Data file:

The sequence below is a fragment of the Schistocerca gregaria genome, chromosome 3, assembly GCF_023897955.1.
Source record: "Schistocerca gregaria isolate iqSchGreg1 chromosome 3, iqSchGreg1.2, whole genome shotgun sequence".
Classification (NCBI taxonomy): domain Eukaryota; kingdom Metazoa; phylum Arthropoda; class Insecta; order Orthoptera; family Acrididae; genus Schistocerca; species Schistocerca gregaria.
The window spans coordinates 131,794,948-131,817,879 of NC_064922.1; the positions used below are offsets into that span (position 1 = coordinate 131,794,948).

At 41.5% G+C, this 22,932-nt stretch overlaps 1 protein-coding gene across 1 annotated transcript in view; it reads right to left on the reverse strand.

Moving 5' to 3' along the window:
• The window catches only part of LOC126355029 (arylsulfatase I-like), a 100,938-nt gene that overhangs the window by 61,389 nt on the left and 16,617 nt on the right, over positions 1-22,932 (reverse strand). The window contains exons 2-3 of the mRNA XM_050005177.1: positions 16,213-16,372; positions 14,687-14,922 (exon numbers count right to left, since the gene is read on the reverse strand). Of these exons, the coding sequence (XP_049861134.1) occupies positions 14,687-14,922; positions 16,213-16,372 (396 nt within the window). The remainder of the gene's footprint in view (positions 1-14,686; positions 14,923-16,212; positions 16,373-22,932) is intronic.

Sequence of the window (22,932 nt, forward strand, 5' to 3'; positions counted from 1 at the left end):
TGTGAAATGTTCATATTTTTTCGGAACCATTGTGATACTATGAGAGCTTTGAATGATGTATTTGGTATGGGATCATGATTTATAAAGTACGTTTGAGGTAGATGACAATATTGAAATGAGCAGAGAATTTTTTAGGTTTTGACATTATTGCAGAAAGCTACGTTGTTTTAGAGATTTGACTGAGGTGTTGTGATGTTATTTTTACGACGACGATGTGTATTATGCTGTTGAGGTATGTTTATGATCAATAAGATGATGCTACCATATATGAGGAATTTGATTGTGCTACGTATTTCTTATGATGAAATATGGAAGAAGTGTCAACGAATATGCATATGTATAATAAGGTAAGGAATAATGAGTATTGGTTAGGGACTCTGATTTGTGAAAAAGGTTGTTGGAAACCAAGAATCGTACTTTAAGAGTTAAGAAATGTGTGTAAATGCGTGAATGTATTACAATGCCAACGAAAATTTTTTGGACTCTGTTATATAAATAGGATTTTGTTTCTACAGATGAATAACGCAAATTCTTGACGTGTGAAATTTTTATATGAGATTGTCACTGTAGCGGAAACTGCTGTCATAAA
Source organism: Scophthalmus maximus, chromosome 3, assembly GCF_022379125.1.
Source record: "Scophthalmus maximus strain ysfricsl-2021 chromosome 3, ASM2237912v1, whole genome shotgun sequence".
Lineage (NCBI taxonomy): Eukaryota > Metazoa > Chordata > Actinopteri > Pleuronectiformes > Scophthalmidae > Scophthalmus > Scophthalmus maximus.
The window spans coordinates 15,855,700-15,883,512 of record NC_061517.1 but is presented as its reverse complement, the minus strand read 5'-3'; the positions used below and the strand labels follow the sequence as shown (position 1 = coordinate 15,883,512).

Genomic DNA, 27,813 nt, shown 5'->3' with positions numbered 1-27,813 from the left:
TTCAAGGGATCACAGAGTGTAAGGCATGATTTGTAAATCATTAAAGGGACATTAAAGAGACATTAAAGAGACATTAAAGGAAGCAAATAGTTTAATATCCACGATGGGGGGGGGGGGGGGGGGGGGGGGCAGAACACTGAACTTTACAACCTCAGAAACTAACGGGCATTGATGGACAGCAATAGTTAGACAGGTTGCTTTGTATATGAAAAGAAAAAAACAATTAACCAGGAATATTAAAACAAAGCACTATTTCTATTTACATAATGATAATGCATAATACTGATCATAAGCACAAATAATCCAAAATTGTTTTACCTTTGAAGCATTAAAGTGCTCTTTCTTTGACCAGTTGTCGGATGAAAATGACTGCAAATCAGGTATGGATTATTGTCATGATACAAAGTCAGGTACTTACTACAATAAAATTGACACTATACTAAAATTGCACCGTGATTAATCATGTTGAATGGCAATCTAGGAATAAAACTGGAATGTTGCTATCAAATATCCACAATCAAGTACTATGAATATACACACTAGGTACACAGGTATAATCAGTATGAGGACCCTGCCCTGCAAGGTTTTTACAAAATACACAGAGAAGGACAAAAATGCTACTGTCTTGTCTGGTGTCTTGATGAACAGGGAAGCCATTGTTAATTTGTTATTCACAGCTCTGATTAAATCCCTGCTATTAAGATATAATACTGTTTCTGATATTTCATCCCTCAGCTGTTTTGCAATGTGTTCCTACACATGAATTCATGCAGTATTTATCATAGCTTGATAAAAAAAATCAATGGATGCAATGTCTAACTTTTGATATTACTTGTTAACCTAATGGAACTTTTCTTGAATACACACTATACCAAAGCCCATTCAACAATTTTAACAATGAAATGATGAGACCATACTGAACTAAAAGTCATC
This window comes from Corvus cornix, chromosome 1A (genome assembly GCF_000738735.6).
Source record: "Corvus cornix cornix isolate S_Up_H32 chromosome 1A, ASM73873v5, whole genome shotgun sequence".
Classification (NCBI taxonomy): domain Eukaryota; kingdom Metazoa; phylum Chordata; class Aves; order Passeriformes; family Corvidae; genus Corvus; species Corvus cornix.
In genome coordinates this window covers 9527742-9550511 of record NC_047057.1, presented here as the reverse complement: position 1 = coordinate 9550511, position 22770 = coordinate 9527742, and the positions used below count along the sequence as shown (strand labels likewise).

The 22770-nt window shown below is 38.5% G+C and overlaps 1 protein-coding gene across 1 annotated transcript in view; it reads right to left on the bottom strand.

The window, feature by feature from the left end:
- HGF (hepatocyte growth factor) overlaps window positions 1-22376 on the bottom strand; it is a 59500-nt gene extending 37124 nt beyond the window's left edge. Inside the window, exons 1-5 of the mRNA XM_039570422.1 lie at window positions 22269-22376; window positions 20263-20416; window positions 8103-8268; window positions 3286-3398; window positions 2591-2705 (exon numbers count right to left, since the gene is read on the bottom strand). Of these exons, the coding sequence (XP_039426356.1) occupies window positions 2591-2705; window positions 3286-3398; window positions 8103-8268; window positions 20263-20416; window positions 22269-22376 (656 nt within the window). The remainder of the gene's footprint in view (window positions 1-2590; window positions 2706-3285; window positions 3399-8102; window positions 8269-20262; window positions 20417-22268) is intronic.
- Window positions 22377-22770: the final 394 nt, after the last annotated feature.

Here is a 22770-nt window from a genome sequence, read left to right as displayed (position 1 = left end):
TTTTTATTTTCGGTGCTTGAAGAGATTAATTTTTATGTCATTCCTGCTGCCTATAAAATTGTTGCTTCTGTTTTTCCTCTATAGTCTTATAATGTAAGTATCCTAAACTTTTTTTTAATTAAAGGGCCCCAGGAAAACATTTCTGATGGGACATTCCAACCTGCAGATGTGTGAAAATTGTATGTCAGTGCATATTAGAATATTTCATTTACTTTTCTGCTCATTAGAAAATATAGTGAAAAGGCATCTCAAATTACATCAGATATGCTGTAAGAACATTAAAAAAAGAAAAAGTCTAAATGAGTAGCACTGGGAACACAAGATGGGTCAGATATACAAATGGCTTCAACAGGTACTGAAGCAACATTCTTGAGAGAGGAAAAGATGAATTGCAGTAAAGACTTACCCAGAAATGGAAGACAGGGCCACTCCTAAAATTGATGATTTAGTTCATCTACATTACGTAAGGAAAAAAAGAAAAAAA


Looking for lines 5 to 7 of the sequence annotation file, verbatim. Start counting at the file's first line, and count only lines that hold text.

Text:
At 41.5% G+C, this 22,932-nt stretch overlaps 1 protein-coding gene across 1 annotated transcript in view; it reads right to left on the reverse strand.

Moving 5' to 3' along the window:
• The window catches only part of LOC126355029 (arylsulfatase I-like), a 100,938-nt gene that overhangs the window by 61,389 nt on the left and 16,617 nt on the right, over positions 1-22,932 (reverse strand). The window contains exons 2-3 of the mRNA XM_050005177.1: positions 16,213-16,372; positions 14,687-14,922 (exon numbers count right to left, since the gene is read on the reverse strand). Of these exons, the coding sequence (XP_049861134.1) occupies positions 14,687-14,922; positions 16,213-16,372 (396 nt within the window). The remainder of the gene's footprint in view (positions 1-14,686; positions 14,923-16,212; positions 16,373-22,932) is intronic.